|Picture credit James Allan|
“You get rented on your own improvements” is something you often hear from unhappy agricultural tenants.
At its crudest, the claim is that the tenant carries out an improvement to the farm at his expense and then, at the next rent review, the landlord turns round and says “my farm is now more valuable as a result of what you’ve done so I am entitled to more rent.”
Legally speaking, that is simply not true.
If a tenant doesn’t agree to his landlord’s demand for an increased rent, he has the right to go to arbitration (by the Land Court since 2003). Ever since statutory rent reviews were introduced in 1948 (as the counterpart of leases being prolonged by statutory security of tenure), the legislation has directed that the arbiter (LC post-03):-
“… shall not take into account any increase in the rental value of the holding which is due to improvements which have been executed thereon in so far as they were executed wholly or partly at the expense of the tenant …”
The Land Court has since decided that the fact a tenant’s improvement wouldn’t be eligible for compensation at termination of the lease (e.g. because was carried out before 1883 or was post-1883 but no prior notice or there’s an expired WDA: see previous blog for what I mean by that) does not mean it can be rented.
So the intention of the law seems pretty clear: a tenant is not to be rented on his improvements. But are there loop-holes a landlord can exploit to get round the default position?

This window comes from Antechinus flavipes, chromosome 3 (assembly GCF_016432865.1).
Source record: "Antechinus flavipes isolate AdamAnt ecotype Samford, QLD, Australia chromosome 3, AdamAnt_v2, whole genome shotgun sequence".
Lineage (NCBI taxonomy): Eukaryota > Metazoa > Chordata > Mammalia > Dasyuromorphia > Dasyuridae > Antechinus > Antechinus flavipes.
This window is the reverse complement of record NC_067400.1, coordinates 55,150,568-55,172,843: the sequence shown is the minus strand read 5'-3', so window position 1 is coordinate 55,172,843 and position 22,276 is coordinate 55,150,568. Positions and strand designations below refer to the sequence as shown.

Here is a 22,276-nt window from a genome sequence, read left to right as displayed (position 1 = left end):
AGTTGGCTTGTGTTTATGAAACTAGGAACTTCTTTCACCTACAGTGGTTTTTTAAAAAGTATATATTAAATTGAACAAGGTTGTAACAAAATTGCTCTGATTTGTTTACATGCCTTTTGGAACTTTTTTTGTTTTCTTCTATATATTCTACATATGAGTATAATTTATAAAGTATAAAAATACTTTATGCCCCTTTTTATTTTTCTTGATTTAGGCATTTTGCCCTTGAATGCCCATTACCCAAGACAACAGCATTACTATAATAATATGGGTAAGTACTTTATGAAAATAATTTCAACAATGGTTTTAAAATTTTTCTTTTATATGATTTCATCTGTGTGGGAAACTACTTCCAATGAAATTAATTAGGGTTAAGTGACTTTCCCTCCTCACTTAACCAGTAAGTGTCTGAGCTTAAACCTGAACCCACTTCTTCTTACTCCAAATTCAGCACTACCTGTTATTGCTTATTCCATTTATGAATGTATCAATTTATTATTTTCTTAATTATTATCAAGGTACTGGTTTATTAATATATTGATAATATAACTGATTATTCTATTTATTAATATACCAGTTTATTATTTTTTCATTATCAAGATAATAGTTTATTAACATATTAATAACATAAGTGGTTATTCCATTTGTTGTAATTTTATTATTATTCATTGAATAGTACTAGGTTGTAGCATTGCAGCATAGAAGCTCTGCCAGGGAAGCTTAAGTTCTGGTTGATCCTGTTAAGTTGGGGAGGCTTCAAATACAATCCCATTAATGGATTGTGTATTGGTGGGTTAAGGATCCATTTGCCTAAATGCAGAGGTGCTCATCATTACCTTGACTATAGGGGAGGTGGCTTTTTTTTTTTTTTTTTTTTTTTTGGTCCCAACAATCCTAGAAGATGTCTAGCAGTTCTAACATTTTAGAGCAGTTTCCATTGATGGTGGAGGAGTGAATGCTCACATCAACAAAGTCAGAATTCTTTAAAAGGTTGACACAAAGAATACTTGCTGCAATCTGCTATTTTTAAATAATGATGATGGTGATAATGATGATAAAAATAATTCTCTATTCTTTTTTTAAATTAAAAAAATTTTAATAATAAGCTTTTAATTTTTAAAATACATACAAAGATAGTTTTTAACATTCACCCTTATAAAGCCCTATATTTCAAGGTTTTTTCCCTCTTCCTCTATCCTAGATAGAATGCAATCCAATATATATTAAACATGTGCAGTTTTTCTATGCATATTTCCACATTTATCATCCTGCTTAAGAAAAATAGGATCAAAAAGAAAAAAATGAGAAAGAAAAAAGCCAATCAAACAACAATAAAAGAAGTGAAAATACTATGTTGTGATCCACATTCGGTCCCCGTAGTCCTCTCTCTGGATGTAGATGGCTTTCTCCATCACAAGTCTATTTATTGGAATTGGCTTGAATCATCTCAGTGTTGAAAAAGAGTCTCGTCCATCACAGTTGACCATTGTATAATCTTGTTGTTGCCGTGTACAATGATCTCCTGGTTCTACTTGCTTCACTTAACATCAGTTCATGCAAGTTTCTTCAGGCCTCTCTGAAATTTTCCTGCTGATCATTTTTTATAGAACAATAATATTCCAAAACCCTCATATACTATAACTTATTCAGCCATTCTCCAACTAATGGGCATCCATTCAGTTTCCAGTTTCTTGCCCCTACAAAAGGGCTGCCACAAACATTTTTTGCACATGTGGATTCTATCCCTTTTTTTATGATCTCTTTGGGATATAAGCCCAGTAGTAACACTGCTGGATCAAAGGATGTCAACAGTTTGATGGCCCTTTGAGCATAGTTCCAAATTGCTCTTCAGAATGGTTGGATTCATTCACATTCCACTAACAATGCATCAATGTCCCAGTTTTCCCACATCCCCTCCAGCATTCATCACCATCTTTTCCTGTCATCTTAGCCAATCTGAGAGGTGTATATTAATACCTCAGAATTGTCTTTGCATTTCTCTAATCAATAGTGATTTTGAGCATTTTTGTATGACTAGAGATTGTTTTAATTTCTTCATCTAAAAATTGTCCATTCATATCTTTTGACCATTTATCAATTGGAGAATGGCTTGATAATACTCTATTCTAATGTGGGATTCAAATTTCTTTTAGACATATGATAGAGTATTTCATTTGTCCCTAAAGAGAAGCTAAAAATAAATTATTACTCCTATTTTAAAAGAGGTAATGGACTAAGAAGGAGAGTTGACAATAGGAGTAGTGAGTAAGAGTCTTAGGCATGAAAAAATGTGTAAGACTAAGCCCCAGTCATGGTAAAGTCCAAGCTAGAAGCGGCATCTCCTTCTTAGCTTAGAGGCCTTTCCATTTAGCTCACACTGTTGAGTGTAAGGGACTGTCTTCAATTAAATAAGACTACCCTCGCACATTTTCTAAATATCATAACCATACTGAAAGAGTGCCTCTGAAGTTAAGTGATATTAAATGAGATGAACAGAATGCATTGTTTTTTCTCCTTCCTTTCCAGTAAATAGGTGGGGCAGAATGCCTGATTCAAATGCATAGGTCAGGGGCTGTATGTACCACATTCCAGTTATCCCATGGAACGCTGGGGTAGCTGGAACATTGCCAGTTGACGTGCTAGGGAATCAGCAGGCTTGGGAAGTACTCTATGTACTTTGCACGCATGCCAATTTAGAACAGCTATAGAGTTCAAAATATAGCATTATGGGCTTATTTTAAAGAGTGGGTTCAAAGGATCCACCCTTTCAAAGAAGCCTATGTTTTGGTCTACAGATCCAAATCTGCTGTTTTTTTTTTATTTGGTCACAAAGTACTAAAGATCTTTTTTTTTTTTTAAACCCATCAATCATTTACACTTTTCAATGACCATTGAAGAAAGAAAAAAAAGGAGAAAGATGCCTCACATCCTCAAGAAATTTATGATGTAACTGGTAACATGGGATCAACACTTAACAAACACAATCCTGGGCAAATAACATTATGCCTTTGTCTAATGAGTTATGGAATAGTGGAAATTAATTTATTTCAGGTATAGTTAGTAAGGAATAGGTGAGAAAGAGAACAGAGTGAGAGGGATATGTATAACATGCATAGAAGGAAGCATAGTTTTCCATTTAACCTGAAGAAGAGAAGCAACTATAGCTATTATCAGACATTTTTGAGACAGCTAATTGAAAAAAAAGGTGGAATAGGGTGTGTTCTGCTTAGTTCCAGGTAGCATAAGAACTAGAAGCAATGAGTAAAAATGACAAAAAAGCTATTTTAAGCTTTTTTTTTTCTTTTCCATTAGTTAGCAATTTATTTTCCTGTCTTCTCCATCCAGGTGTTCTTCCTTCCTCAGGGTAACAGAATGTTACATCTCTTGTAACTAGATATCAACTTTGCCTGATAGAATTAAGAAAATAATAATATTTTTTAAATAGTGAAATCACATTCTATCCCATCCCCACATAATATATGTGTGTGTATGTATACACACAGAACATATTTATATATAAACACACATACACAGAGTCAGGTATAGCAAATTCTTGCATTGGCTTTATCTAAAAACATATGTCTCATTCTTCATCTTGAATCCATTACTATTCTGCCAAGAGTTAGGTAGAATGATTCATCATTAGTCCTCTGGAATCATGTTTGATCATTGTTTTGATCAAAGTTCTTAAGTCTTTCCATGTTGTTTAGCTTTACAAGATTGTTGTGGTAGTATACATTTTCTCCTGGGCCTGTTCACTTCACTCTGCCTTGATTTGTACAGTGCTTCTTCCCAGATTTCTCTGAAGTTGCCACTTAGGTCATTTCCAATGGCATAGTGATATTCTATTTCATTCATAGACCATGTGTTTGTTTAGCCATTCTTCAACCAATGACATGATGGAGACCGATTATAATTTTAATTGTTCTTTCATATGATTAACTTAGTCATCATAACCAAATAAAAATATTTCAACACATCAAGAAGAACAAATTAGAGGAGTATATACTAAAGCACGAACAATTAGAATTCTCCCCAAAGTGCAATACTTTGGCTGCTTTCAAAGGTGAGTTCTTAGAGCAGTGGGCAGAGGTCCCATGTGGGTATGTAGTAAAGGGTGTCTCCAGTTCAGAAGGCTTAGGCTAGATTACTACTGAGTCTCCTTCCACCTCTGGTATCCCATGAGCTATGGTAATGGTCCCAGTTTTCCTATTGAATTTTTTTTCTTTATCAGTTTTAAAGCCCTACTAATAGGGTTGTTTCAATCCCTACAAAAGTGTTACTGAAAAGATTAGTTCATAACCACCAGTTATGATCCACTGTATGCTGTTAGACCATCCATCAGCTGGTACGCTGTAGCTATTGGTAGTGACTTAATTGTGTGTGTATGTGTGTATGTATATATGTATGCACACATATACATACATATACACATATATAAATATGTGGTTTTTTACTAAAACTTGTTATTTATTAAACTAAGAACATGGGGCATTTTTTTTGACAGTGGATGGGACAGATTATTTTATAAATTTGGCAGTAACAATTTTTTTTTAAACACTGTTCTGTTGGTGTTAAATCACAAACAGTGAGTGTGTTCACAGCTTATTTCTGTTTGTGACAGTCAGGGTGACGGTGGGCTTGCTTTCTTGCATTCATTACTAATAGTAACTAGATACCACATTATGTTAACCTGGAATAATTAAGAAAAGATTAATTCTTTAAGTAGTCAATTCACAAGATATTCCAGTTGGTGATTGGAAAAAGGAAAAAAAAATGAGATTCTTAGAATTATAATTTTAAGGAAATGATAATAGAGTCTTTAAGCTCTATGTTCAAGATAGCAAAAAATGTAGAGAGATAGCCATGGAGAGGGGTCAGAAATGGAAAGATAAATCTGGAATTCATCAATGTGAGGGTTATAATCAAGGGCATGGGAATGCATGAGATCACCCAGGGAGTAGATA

The only one I can think of is where a tenant carries out improvements and then later takes a new lease of the same farm. That sometimes happens when a lease gets so old and out of date and/or has been amended so often that the parties decide to start with a clean slate. (It also happened, as I recall, when 100% agricultural property relief from Inheritance Tax was extended to land let under a lease granted after 1995 and the Inland Revenue appeared to accept that a new (post-95) lease granted to an existing (pre-95) tenant counted.) Section 35(5) of the Agricultural Holdings (Scotland) Act 1991 specifically protects the right of a tenant under a new lease to compensation for improvements he carried out under a previous lease but crucially only when the tenant under the old and new leases is exactly the same person. It often happens when a new lease is being arranged that the opportunity is taken to update the identity of the tenant, typically by substituting a younger generation of a family for an older. In that case, s.35(5) doesn't apply so the new lease must specifically record that some improvements belong to the (new) tenant. But that's a subtlety of agricultural law that sometimes gets overlooked if the tenant’s advisors aren't sufficiently clued up and, if it is, the new tenant will not be eligible for compensation for improvements carried out during the previous lease and will also be liable to be rented on them at the first statutory rent review. The fact the previous tenant hadn’t in fact been compensated for his improvements under the previous lease and the starting rent under the new lease reflects that doesn’t alter the fact.